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Alan Alda Paper Lion essay

merica Limencd "Nothing I have read, experienced, tasted or believed is of any use in today's world!" THE SATURDAY EVENING POST PAPER LION Continued from page 73 got there. At the same moment I saw the best athlete on Millar's team, a serious, muscular man with powerful legs, heading for the same spot. But then he suddenly slowed down. A moment later I was under the ball and took it into my arms like a baby. Millar called to the cameraman, "Did you get that last play?" He said yes, he had. They all seemed relieved. And then I realized that the other man had decided not to catch the ball. For all I knew, in the huddle they'd said, "Let's see if we can get a shot of Alda catching something, for God's sake. It's our last chance." Anyway, it was over. About three days later I got a call from Marty. He said Millar felt I was "not that bad," and if I were willing to take a little training program before the picture started, I'd probably get the part. I was to report to Tom Kennedy, who was then a reserve quarterback with the New York Giants. A few minutes later I had Kennedy on the phone, and we made a date to meet after the Giants' practice session on Saturday. I showed up at Yankee Stadium a few minutes early. The guard at the players' entrance looked blankly at me. "I'm here to see Tom Kennedy," I said. His eyes dropped down to the oldfashioned high-topped football shoes I was carrying. "Tom Kennedy, the quarterback with the Giants," I said. "I'm working out with him today." His eyes were riveted to my shoes. "I don't think they'll let you in down there," he said. "I have an appointment. . . ." "Go ahead," he said, never taking his eyes off the shoes. As I was dressing, three players came in and started changing into their street clothes. They looked me over for a minute or two, trying to figure out my function. Finally one of them said, "Are you a kicker ?" "No . . ." 1 said. I couldn't think of anything else to say, so I gave them a big, dumb friendly grin. Pause. "What position do you play?" "Quarterback," I said. I actually said it. The word just came out of my mouth. "Oh yeah?" His eyebrows went up. "Where'd you play before this?" "Well, nowhere." He looked blank. "It's a special thing," I said. "I'm trying to learn how to do it." "Oh," he said, nodding. I dressed as quickly as I could and got out of there. As I swung my leg over the railing and climbed out onto the field, Tom Kennedy looked me over. "Well, I see you've got your Y.A. Tittle shoes on," he said. I decided to burn them as soon as I got home. We began to work on dropping back for a pass. You have to run a few yards very fast in this, and he watched me with interest. "You run in a squat," he said. "Why do you run in a squat ?" I couldn't think of a reason. He struggled for a minute to think of something constructive to say. "Actually," he said, "there was a very great star who used to run like that. You look just like him." "I do? Who?" "Groucho Marx," he said. We tried some more. And the more I tried to remember everything he told me, the more tied up I got. "Look," he said, "you're trying too hard. I notice when you kid it a little, you look fine. Just give it a little la-ti-da like that. That's when you look OK." I gave it a little la-ti-da, just as if I ivere a quarterback. Why not? I couldn't look any more foolish than I already did. Off on the side a groundskeeper was watching us. Finally he called out, "What's the matter, Tom? They punishing you for something?" We met on four or five cold December afternoons during the next two weeks, and I got so I could throw the ball, but I was still running like a frog. With that worry in the back of my head, I went to Detroit with Stuart Millar, the producer, to watch the Lions play. After the game we went back to the dressing room, and, as I met the players, I began to take on other little worries. Alex Karras: Stone. I tapped him on the arm to get his attention, and it was like tapping stone. He carries this thing around with him shaped like an arm, but it's made of stone. Jim Gibbons: "Sorry I can't shake your hand properly," he said, "but I broke my wrist last week. They took the cast off for the game." He had been playing football with a broken wrist. John Gordy: "Hey, Alan, you think you can get them to let me shoot my scenes with my teeth in?" I stared at the vast gap in the front of his mouth and wondered what that afternoon must have been like when he lost them. And then Darris McCord: Tall, graceful, tapering athlete. He came over to me slowly, a slight grin on his face. He began to feel the muscle in my arm. "Hey," he said very quietly. "We're going to have to put a couple of pounds on you, so a few of us can have a shot at you." I had an extra Scotch on the plane home that night. Finally the football season ended, and we went down to Boca Raton, Florida, to begin shooting. Plimpton visited us on the set for a couple of days, and I saw immediately that, while he might have felt like an outsider at first, there had obviously grown between him and the team a good deal of affection. He seemed to expect that the same thing had happened to me. "Where do you all go after the shooting is over?" he asked me. "Well, I don't usually go anywhere much," I said. "Home, I guess . . ." "Don't you all go out together afterward?" "No," I said. "I go to sleep." "Oh," Plimpton said. Then he shrugged and walked away. I suddenly realized what I had to do. I had to get them to accept me in the same way they had accepted him. Only if we could get some of the warmth between us that had existed between them could we have a really good film. The one thing they did constantly was play games, so I began looking for games I could join. Even the wordgames were dangerous. For instance, they would pass time in the locker room by putting each other on. You won the game if you got the other person mad enough to punch you in the face. It would start as a casual put-down, like, "God, Karras, don't you ever change your underwear?" And then the trombone voice of Alex Karras would waft out among the lockers toward tackle Roger Shoals. "Nobody likes you, Turtle. I've taken a poll among your co-workers, and the consensus is that you are a social spider. Nobody likes you." "Yeah, well, I've taken a poll over at your house, Karras, and your Mama likes me." "Turtle, doesn't it pain you to know that your co-workers, who know you and love you best, find you disgusting ?" "Your Mama likes me." "That's right, Turtle, dazzle us with the infinite variety of your wit." "Your Mama likes me, Hog." Alex, who cannot bear to be called Hog or Porky Pig, drops his bantering tone. "When are you going to start playing football, Turtle? You've been around here six years and every time you start to play, you break something. How much ball have you actually played—thirty minutes?" There is silence in the room. "Your Mama . . ." Roger says, and the tension is broken. I was always quiet during the puton games, but I kept looking for others. Finally I found one. You stood in front of somebody like Darris Mc- Cord (250 pounds) and tried to knock him off-balance by slapping at his palms. The worst you could get was rosy palms. Unfortunately I actually got him off-balance, and he fell on top of me. I decided to concentrate on football. With all the coaching I was getting, my passing was actually improving. The players, seeing how hard I was working, urged me on. In my eagerness to please, I never had the nerve to refuse anyone who would run up and say, "Come on, George, throw me the bomb!" I'd haul back and let it go and then I'd feel a grinding ache in my elbow for the rest of the day. It paid off, though. They began to 77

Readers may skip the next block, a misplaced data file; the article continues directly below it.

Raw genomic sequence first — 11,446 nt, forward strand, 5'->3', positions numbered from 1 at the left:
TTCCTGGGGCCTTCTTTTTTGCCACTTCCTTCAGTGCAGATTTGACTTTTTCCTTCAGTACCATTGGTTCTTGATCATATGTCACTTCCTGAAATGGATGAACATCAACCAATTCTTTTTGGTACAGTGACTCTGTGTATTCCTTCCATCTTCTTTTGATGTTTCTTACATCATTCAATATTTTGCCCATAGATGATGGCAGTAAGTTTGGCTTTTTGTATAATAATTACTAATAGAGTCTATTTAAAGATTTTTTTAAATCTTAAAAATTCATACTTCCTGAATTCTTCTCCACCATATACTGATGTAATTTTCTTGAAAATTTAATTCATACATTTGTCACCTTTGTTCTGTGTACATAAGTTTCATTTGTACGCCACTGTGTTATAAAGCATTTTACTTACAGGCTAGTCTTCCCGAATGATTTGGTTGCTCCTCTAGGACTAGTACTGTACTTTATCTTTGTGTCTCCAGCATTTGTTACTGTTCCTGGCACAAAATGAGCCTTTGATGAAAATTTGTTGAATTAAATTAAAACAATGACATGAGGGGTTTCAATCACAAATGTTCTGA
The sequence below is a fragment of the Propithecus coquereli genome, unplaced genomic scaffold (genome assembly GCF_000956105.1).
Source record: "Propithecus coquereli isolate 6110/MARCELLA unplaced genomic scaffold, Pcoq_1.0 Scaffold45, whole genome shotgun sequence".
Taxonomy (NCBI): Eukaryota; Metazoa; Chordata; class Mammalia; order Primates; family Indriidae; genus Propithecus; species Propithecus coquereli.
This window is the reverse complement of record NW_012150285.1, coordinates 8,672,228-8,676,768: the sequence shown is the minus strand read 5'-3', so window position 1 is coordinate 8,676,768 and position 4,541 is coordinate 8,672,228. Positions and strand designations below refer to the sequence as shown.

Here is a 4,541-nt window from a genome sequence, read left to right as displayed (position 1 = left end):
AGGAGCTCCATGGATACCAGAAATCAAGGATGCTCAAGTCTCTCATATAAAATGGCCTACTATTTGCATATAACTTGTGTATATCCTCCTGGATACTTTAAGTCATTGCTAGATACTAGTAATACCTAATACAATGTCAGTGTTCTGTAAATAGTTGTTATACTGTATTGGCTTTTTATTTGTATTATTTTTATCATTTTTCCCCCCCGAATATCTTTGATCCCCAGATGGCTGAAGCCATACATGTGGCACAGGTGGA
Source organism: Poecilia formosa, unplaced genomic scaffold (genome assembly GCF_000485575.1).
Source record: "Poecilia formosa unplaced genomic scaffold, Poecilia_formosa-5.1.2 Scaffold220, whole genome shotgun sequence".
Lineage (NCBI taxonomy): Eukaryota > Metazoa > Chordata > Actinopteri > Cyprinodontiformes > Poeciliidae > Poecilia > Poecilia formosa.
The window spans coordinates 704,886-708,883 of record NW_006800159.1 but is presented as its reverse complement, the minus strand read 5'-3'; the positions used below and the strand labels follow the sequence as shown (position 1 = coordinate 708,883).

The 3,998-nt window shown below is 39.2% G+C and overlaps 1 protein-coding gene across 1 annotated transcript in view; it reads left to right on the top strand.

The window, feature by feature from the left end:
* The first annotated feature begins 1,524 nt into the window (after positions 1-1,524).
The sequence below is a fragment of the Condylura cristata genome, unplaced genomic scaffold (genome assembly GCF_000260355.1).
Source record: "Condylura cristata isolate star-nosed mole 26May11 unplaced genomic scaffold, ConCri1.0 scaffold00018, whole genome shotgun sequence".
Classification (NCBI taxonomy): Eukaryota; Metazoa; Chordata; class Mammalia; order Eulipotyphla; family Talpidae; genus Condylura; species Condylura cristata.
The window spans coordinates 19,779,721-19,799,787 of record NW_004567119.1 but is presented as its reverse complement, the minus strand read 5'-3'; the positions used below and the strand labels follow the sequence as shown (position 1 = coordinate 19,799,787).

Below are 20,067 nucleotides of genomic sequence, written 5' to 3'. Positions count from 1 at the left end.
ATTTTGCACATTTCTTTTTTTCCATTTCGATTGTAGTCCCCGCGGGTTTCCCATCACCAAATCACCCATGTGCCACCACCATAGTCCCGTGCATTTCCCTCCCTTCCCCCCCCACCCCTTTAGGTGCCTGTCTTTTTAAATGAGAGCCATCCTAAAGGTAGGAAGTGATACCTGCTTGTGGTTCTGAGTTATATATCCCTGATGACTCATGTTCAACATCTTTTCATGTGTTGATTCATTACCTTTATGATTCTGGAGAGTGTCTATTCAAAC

Alan Alda Paper Lion essay